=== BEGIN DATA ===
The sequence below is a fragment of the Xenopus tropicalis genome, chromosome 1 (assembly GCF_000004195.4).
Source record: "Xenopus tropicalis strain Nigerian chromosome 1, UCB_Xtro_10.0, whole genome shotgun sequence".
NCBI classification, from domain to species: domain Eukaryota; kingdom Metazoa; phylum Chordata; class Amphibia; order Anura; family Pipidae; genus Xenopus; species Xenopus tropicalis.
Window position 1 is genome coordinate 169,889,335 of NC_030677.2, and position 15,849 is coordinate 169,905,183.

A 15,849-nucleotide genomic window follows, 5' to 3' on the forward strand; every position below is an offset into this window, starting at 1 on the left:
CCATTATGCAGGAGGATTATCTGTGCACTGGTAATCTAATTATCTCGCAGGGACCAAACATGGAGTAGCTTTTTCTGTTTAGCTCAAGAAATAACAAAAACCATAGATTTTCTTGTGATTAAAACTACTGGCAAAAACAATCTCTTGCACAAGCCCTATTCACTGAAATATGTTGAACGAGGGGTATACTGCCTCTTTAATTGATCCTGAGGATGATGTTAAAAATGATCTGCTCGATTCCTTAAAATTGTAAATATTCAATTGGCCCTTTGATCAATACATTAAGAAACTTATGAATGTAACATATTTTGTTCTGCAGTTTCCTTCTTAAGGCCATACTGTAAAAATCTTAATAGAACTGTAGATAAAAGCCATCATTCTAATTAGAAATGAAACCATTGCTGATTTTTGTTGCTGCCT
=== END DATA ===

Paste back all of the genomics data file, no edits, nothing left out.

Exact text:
The sequence below is a fragment of the Xenopus tropicalis genome, chromosome 1 (assembly GCF_000004195.4).
Source record: "Xenopus tropicalis strain Nigerian chromosome 1, UCB_Xtro_10.0, whole genome shotgun sequence".
NCBI classification, from domain to species: domain Eukaryota; kingdom Metazoa; phylum Chordata; class Amphibia; order Anura; family Pipidae; genus Xenopus; species Xenopus tropicalis.
Window position 1 is genome coordinate 169,889,335 of NC_030677.2, and position 15,849 is coordinate 169,905,183.

A 15,849-nucleotide genomic window follows, 5' to 3' on the forward strand; every position below is an offset into this window, starting at 1 on the left:
CCATTATGCAGGAGGATTATCTGTGCACTGGTAATCTAATTATCTCGCAGGGACCAAACATGGAGTAGCTTTTTCTGTTTAGCTCAAGAAATAACAAAAACCATAGATTTTCTTGTGATTAAAACTACTGGCAAAAACAATCTCTTGCACAAGCCCTATTCACTGAAATATGTTGAACGAGGGGTATACTGCCTCTTTAATTGATCCTGAGGATGATGTTAAAAATGATCTGCTCGATTCCTTAAAATTGTAAATATTCAATTGGCCCTTTGATCAATACATTAAGAAACTTATGAATGTAACATATTTTGTTCTGCAGTTTCCTTCTTAAGGCCATACTGTAAAAATCTTAATAGAACTGTAGATAAAAGCCATCATTCTAATTAGAAATGAAACCATTGCTGATTTTTGTTGCTGCCT